The Japanese Newcastle
Gamba Osaka 1-0 Vegalta Sendai (26:11:11)
Newcastle United fan Michael Hudson travels to Osaka to see the Japanese version of... Newcastle United...
There are two ways of getting from Nagoya to Osaka by train. The Shinkansen takes just under an hour and will set you back the best part of sixty quid each way; a combination of local and rapid trains is more than twice as long, half the price and perfectly timed to allow you to read at least halfway through the Blizzard while sitting next to a bloke in a gauze face mask whose head keeps falling against your right shoulder. Like the recent Manchester derby, there wasn’t any contest.
My meticulously planned timetable almost goes awry when I’m late leaving my flat, the ten-minute sprint to the station bringing on a sweat which at least ensures the neighbouring seat stays empty until we’re halfway to Kyoto. I go straight through the ancient capital then jump on the wrong train when I change in Osaka and end up travelling half the way back. It’s just turned half past twelve by the time I get to the Expo ’70 Commemorative Park, home of Gamba Osaka’s ageing Banpaku Stadium, and the first person I see as I get off the monorail is Ben Mabley, Blizzard contributor, Gamba ultra and my host for the day. “Welcome to Osaka,” he says, buying the first of many Suntory Premium Malts.
As we drink, we talk J.League, the Glazers, Twitter, Takashi Usami (the 19-year-old midfielder currently on loan at Bayern Munich), Gamba’s proposed new stadium – called, tentatively I hope, the Field of Smile - and Akira Nishino, whose contract the club declined to renew after a decade in charge, one J.League title, three domestic cups and an Asian Champions League. We separate at kick off when Ben goes to join the ultras in the sold-out home end and I mix in (if you can ever use that phrase when you’re the only person in five hundred not wearing a yellow shirt) with the Vegalta Sendai fans at the opposite side of the pitch. Smoke bombs explode above the blue and black Gamba flags as the Vegalta support – led by a man with a megaphone and Unity Japan t-shirt – run through a repertoire including songs to the tune of Twisted Sister’s ‘We’re Not Gonna Take It’, ‘Blitzkrieg Bop’ by The Ramones and ‘Take Me Home Country Roads’.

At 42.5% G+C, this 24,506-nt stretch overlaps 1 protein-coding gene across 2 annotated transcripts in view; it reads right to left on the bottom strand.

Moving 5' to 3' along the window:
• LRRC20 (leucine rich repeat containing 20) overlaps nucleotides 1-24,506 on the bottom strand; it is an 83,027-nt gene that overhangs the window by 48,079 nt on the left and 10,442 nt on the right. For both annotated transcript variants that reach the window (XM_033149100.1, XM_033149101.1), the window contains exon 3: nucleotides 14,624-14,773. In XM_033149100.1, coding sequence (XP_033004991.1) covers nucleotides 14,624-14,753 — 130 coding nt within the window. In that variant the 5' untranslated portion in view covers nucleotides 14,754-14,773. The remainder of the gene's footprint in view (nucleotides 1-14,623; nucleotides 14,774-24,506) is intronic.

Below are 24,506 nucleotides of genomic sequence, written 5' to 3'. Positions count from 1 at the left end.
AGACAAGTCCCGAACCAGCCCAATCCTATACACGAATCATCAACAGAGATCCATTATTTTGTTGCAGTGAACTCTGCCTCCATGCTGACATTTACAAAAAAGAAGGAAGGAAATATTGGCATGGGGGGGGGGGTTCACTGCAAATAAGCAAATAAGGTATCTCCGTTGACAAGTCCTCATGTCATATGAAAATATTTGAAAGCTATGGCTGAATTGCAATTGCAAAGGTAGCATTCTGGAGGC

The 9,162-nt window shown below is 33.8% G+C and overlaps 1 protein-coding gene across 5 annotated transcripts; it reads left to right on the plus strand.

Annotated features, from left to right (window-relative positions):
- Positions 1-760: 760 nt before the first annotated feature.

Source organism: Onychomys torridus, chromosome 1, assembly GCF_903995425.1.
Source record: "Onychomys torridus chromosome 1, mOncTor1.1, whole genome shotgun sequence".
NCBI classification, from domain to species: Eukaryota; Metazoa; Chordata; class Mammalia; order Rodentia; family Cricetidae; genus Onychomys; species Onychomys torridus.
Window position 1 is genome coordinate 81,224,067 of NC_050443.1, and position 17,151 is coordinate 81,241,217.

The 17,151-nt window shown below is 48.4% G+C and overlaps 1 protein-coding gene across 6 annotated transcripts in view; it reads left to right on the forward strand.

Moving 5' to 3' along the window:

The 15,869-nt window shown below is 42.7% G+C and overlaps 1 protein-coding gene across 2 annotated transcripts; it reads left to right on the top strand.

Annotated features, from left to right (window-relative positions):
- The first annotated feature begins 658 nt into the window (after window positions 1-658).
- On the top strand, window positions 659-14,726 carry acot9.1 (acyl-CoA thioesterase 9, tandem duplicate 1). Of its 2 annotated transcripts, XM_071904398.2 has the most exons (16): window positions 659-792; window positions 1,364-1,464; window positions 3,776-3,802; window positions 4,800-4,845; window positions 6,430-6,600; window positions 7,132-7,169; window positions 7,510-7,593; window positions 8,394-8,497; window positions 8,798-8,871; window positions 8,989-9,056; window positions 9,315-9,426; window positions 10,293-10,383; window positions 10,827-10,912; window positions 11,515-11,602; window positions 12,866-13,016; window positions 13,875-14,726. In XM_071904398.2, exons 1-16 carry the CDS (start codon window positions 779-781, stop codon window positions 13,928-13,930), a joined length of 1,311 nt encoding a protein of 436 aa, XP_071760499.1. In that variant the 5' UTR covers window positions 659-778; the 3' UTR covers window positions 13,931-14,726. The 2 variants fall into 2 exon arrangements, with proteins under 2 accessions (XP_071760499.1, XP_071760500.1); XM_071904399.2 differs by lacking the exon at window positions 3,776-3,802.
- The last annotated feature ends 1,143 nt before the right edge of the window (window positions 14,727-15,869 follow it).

Howay The ガンバ大阪
With two games left and Gamba four points behind leaders Kashiwa Reysol, the home side are unsurprisingly nervy, even after South Korean striker Lee Keun-ho heads them into a 22nd minute lead. Fortunately, most of Vegalta’s chances fall to Shingo Akimine, whose efforts at goal land as wide of the mark as an editorial in the Daily Mail. At the final whistle, with Kashiwa dropping two points at home to Cerezo Osaka, both sets of players line up to bow to the crowd, Nishino takes to the pitch, and I slip out to meet Ben back at the bar. After staying back to help the other ultras to tidy up the stand, he arrives twenty minutes later and introduces me as a Newcastle fan. “Newcastle?” an English-speaker asks excitedly, stretching the first syllable like a pair of knee-length socks. "A lot of Gamba fans think of themselves as the Japanese Newcastle," Ben explains. "As cities, they have a very similar relationship to the rest of the country and the same kind of accents." “Newcastle played here in 1996,” another of the ultras tells me. “Ferdinand, Asprilla…they were pissed off that the crowd wasn’t very big but our football culture wasn't developed at the time and most Japanese fans only knew Manchester United, Liverpool and Arsenal. Now everyone knows of Newcastle as one of the biggest clubs." I’m starting to like Gamba Osaka by this point. I really, really am.
Erm.... answers on a postcard please
Back off Napoli
I like them even more a couple of hours and a subway ride later when Ben and I are the only foreigners at the Gamba ultras’ end of season party. All-you-can-drink-and-eat for £25, and this being Japan there’s a longer queue for the buffet than the beer. “We’ll be back lots,” Ben tells the barman in Japanese as the singing kicks off in the centre of the room. I load up a paper plate with spaghetti, Vienna sausage and pizza slices, chug another Suntory beer and shake hands about twenty times with a fan whose only words of English are ‘Michael’, ‘Newcastle’ and, in what’s clearly a dig at the pink shirts of city rivals Cerezo Osaka, ‘Pig fuckers’. Or that’s what I kept telling myself, anyway. Ben winds up translating as the ultras quiz me on the “Tyne-Wear derby” and English fan culture. “English fans look very excited,” someone says. “Well, sometimes,” I reply, thinking the afternoon’s atmosphere was far louder than in most Premier League grounds, St James’ Park included. The night ends on Ben’s sofa, convenience store cans to hand, watching Newcastle United grab a draw at Old Trafford. It’s better than we managed in Osaka – in 1996 they stuffed us 3-1.
Michael is the editor of The Accidental Groundhopper